The sinuses are cavities located in the skull. There are four pairs of sinuses surrounding the nose and eyes that connect to the nasal cavity through small openings. The sinuses produce mucus which cleans the nose. Sinusitis is an inflammation of the sinuses and is generally caused by an infection such as a cold or the flu that congests and blocks the opening between the sinuses and the nasal cavity. The mucus, trapped, congests the sinuses. This creates a highly conducive environment where viruses and bacteria can thrive and proliferate, leading to sinusitis. One person in 10 suffers from sinusitis each year. Sinusitis does not discriminate, it affects adults and children alike.
There are two types of sinusitis: acute sinusitis and chronic sinusitis. Acute sinusitis is the most common of the two and typically lasts two to three weeks. Since treatment does not always completely destroy all the bacteria, the infection may still be active even though the symptoms have disappeared. If such is the case, the infection will reappear rapidly and will often last longer (a few weeks to a few months). This is known as chronic sinusitis.
Sinusitis is often caused by another infection such as a cold, the flu or other viral infections causing nasal congestion. Other factors however, can increase the risk of developing sinusitis: allergies, nasal septum deviation (partition between the nostrils), smoking.
- reduced/loss of smell
- tooth pain
- frontal headache
- generalized ailments
- greenish or yellowish secretions
- moist cough (post nasal drainage)
Once congestion has settled in, it takes about a week for a viral infection to disappear on its own. After this time, sinusitis will have to be diagnosed by a physician. During the consultation, the physician may ask questions to help determine possible causes and inquire about all the symptoms before proceeding with an examination.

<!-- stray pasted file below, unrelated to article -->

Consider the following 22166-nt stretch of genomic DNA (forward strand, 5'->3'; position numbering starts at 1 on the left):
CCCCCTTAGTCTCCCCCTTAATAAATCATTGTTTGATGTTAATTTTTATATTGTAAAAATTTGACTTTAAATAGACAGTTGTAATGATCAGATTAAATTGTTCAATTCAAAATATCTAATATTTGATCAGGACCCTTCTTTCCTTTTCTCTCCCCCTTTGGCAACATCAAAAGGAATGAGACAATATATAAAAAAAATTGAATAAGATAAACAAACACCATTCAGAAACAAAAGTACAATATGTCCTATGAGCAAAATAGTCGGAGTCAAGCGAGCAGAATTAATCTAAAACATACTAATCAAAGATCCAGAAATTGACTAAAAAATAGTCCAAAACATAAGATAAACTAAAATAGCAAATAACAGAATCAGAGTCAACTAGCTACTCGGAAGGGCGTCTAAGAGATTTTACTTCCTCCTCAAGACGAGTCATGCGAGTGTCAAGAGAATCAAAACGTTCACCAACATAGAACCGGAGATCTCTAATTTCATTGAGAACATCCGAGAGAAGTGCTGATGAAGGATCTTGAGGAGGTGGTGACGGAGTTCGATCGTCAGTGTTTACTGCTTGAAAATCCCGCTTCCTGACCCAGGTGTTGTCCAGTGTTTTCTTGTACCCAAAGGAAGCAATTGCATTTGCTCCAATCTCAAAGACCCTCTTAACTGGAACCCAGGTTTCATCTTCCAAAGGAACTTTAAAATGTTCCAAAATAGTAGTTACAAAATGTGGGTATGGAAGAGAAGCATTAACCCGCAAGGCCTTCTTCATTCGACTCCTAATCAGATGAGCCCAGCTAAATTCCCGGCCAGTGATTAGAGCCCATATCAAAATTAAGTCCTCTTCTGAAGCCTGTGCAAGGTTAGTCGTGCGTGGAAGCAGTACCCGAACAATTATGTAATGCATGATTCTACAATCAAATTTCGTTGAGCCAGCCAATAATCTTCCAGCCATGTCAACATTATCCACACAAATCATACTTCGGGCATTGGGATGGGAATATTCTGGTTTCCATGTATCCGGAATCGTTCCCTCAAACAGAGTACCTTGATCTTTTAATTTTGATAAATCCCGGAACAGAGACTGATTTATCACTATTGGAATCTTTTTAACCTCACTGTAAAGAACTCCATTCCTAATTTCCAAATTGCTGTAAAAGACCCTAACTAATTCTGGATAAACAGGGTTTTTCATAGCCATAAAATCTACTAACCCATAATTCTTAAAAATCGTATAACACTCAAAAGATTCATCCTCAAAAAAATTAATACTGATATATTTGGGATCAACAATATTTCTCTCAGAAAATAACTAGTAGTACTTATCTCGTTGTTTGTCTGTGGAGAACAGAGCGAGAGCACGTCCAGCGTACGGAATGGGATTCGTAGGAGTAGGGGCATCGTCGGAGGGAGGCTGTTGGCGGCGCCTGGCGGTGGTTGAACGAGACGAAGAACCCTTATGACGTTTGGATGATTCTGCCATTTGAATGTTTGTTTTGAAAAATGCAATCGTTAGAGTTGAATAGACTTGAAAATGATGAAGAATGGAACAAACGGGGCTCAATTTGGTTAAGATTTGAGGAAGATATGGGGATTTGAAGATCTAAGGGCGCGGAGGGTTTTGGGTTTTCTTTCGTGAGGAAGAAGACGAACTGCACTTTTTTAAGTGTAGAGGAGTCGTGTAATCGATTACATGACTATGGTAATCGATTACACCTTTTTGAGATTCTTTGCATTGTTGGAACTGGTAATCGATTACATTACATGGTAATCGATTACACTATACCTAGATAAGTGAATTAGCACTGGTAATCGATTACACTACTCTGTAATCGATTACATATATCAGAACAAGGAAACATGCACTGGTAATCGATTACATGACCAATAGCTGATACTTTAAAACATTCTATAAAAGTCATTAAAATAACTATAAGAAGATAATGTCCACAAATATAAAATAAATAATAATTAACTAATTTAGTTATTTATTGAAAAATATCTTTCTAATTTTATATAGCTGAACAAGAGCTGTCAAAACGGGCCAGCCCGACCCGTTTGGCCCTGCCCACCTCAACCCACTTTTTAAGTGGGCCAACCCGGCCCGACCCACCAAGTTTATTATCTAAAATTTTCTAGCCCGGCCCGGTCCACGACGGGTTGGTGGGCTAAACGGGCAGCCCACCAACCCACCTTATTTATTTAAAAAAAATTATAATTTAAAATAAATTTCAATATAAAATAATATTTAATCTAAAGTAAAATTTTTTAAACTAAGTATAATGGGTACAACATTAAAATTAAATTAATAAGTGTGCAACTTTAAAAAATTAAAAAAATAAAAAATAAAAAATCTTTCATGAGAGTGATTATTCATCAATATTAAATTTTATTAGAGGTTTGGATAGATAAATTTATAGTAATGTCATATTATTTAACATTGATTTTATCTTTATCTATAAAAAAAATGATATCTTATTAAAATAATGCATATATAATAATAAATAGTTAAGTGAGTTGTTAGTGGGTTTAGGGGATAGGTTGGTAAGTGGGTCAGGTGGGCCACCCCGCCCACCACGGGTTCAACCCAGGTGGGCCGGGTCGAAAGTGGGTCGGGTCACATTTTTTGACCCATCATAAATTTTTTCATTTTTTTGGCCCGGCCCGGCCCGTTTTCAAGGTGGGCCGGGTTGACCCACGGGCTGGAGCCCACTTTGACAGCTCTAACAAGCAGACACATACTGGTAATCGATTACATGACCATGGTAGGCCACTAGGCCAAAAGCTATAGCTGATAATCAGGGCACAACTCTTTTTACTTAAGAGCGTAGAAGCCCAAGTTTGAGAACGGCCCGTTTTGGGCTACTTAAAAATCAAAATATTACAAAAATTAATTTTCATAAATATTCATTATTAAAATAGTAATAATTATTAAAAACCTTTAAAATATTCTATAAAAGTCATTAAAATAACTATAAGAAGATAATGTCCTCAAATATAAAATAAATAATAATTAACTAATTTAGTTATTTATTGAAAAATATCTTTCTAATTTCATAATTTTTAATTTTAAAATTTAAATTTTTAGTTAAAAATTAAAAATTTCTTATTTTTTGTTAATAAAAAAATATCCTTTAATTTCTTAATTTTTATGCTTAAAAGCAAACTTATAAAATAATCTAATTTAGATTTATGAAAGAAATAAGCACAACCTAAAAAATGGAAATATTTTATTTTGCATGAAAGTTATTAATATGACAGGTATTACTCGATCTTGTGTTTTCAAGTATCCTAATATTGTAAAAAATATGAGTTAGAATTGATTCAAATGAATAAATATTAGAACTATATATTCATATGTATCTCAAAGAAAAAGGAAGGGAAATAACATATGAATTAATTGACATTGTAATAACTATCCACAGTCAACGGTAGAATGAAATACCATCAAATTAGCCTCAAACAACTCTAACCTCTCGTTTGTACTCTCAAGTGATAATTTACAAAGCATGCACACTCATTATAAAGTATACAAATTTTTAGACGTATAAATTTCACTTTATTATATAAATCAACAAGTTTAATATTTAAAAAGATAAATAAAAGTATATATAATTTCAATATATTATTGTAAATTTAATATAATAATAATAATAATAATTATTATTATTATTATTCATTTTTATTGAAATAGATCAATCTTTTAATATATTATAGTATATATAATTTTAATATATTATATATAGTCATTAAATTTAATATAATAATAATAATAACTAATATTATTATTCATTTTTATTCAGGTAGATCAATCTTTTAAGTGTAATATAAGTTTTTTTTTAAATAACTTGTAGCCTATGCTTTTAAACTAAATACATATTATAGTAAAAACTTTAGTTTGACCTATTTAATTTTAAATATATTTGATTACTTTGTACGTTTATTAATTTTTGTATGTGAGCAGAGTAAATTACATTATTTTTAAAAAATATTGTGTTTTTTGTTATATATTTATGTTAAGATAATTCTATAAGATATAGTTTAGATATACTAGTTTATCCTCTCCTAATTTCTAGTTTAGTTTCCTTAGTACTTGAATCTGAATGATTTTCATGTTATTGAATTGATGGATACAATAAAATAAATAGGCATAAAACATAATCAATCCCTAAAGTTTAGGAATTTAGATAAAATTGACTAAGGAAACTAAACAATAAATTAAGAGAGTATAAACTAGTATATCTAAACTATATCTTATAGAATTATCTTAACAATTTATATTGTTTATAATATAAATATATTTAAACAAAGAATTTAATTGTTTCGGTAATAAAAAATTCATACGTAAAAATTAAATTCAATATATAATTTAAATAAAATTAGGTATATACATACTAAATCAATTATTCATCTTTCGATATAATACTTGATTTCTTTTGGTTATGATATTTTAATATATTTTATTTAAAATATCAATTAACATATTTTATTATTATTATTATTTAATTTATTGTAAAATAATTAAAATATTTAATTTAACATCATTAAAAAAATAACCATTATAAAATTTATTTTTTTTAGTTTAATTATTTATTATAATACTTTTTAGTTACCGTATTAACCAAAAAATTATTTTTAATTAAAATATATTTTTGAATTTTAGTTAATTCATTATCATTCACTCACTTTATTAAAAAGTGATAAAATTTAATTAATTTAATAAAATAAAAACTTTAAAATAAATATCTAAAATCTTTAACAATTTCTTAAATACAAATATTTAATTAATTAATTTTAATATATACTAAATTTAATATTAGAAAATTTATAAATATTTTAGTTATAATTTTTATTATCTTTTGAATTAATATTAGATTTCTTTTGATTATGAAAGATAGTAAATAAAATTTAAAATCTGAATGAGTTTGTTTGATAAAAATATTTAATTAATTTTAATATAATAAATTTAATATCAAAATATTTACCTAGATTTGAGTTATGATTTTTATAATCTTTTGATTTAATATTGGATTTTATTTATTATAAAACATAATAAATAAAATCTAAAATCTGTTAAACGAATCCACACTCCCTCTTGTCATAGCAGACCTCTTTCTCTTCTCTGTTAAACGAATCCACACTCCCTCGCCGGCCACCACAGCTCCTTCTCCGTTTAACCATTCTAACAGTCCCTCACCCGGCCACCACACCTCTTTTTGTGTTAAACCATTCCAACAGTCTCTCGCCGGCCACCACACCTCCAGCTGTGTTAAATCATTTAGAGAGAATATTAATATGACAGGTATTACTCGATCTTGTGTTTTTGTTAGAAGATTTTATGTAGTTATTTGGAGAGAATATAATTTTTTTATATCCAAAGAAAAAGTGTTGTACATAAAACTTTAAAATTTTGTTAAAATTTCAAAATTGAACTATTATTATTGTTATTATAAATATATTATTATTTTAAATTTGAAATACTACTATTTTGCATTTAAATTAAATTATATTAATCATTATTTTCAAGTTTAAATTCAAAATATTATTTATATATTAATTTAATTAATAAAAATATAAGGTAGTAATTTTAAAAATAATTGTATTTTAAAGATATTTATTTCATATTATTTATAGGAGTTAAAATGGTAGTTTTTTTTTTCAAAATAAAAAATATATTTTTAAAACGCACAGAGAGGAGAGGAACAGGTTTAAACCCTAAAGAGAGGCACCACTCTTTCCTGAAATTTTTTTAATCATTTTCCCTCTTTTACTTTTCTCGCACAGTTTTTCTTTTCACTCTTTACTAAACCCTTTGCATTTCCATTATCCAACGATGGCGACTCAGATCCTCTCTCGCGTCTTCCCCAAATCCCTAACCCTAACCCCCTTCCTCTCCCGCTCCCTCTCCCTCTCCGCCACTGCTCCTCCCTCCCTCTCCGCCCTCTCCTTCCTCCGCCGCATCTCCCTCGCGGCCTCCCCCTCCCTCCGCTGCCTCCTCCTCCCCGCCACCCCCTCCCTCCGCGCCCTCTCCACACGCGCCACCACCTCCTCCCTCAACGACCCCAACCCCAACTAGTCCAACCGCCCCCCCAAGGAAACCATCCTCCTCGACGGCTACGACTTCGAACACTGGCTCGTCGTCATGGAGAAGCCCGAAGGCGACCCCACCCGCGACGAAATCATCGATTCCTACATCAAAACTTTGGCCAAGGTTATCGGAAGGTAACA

For bacterial sinusitis, a course of antibiotics is prescribed for ten to fourteen days. It is very important that you finish taking the medication that has been prescribed to you because although the symptoms may disappear, bacteria may still be present. To prevent the infection from reappearing, all the bacteria must be destroyed. You can also take analgesics (ex. Tylenol™, ibuprofen) for associated pain and headaches. Decongestants can also prove useful to relieve acute congestion. And finally, a saline solution (ex. Hydrasense™) can also be used to clean and moisten the nasal passage. At home, using a humidifier can also prove beneficial.
To help prevent sinusitis, it is recommended that you relieve cold and flu symptoms by taking decongestants or by using a saline solution to clear the airways. Additionally, take antihistamines if you suffer from allergies to relieve symptoms and to avoid future complications.